The B-25 is the only airplane that flew in every theater of war in World War II, said pilot John Sessions of Historic Flight Foundation, Everett, Wash.
Grumpy is the oldest B-25 flying today, Sessions said.
Col. Curtis Jasper, 86, Regular U.S. Air Force, retired, was looking forward to this day. The Powell man flew the B-25 and taught other guys to fly them during World War II.
It wasn’t as easy as it probably once was for Jasper to climb the hatch to the flight deck, but he got there.
In his U.S. Air Force leather flying jacket and cap, with his back to the fuselage, Jasper looked like a matinee idol from a 1940s movie.
“One of the loudest planes ever built,” said Michael Kopp, foundation pilot, just before the ear-splitting explosion of the plane’s engines.
There is a flight deck with two pilots, a seat for the radio operator where Jasper sat and the bomb bay; with the doors hanging open, it resembles an inverted coffin. Aft of that is another little compartment where four guys crammed in. Bob Davidson, a Korean War veteran and Ed Philips, a former Marine, sat strapped to the tiny bench like troopers.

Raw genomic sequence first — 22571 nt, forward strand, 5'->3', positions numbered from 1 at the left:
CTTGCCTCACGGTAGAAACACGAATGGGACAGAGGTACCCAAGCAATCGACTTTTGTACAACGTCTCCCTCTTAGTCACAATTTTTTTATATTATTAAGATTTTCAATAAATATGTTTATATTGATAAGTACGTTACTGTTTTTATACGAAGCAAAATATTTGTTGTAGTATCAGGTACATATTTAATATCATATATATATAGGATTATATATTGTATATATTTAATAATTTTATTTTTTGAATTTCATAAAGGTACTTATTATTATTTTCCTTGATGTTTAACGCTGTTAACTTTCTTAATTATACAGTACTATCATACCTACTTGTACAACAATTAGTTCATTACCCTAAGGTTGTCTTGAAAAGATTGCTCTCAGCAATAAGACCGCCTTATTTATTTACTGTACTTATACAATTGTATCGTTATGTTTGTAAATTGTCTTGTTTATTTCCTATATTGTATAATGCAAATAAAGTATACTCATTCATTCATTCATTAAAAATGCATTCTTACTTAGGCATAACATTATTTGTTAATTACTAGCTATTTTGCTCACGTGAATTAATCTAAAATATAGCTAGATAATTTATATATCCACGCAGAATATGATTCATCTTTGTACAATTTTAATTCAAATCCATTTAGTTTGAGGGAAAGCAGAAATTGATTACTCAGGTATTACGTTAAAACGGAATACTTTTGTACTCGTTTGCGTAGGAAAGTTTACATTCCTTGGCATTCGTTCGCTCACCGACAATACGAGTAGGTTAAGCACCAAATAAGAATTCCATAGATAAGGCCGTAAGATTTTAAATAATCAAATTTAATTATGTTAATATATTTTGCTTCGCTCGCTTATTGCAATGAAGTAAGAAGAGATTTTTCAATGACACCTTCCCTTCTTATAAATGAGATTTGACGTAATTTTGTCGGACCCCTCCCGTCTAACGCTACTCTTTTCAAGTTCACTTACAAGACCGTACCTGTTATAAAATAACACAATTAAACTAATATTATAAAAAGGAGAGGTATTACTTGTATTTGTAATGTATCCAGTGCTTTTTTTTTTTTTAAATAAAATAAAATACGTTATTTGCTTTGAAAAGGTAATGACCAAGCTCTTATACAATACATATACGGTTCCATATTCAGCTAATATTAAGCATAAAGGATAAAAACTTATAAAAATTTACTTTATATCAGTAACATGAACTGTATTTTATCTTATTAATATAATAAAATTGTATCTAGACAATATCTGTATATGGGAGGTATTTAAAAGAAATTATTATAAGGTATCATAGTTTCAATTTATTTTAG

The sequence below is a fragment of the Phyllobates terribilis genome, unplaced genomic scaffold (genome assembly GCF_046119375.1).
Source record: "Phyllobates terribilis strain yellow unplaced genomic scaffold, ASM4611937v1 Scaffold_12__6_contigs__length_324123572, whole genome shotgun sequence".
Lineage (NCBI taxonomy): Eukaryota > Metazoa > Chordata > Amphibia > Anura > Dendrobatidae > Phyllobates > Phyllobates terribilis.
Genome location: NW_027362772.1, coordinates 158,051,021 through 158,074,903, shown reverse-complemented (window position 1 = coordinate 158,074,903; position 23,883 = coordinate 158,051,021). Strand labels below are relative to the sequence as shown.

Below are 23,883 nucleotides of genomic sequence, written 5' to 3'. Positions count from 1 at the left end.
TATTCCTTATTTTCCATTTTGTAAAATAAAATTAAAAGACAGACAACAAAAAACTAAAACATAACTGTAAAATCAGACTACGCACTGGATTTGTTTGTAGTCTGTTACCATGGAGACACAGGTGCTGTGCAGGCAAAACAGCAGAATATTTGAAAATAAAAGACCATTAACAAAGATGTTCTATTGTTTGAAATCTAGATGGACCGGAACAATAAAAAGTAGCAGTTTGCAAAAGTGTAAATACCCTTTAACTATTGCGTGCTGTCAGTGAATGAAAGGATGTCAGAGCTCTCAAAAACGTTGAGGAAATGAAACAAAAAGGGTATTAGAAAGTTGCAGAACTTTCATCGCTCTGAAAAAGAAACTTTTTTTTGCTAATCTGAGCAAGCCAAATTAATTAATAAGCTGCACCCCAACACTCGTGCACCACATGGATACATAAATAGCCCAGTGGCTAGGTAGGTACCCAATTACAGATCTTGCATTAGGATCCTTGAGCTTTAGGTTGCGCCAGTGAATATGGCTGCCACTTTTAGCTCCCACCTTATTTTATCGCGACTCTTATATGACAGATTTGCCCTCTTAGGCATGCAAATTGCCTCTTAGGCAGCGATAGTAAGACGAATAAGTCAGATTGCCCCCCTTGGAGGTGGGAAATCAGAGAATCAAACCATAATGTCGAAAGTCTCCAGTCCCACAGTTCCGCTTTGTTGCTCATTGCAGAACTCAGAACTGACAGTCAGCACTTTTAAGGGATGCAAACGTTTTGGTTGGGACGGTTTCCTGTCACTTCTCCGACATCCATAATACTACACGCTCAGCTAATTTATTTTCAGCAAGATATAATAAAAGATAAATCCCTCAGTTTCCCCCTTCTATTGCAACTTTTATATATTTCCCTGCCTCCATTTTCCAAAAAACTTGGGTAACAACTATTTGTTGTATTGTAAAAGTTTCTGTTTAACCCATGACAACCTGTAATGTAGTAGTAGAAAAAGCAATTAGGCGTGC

An engine started, sputtering weakly. Then the engine smoothed. The other engine screamed to life. Soon the engines were roaring and the plane rocked like a jumpy runner fidgeting in starter blocks.
Then Grumpy rushed down the runway and was off the ground in seconds.
A bell that under extreme circumstances would tell the crew to bail-out signaled the boys in the aft compartment that it was safe to move about in their narrow confines.
The guys scrambled about, staring out the portal-like windows or snapping photos. The airplane swayed and bounced on air currents like a roller coaster.
Taking a peek from the gun turret, the clouds seemed to whiz by like streamers and craggy hills — almost touchable from the bubble-like vantage point.
“It brought back a lot of old memories,” Jasper said.
Vera Martinovich works for Boeing, but flies the B-25 for the foundation, too.
Jack and Diane Martin, who head up The Cody Patriots, organized the event.
A few rides were still available for today (Tuesday) and Wednesday. Call 307-899-2325. For every five paid rides, a World War II veteran will get a free ride.
“Being able to honor them (veterans) is a very special part of this,” Martinovich.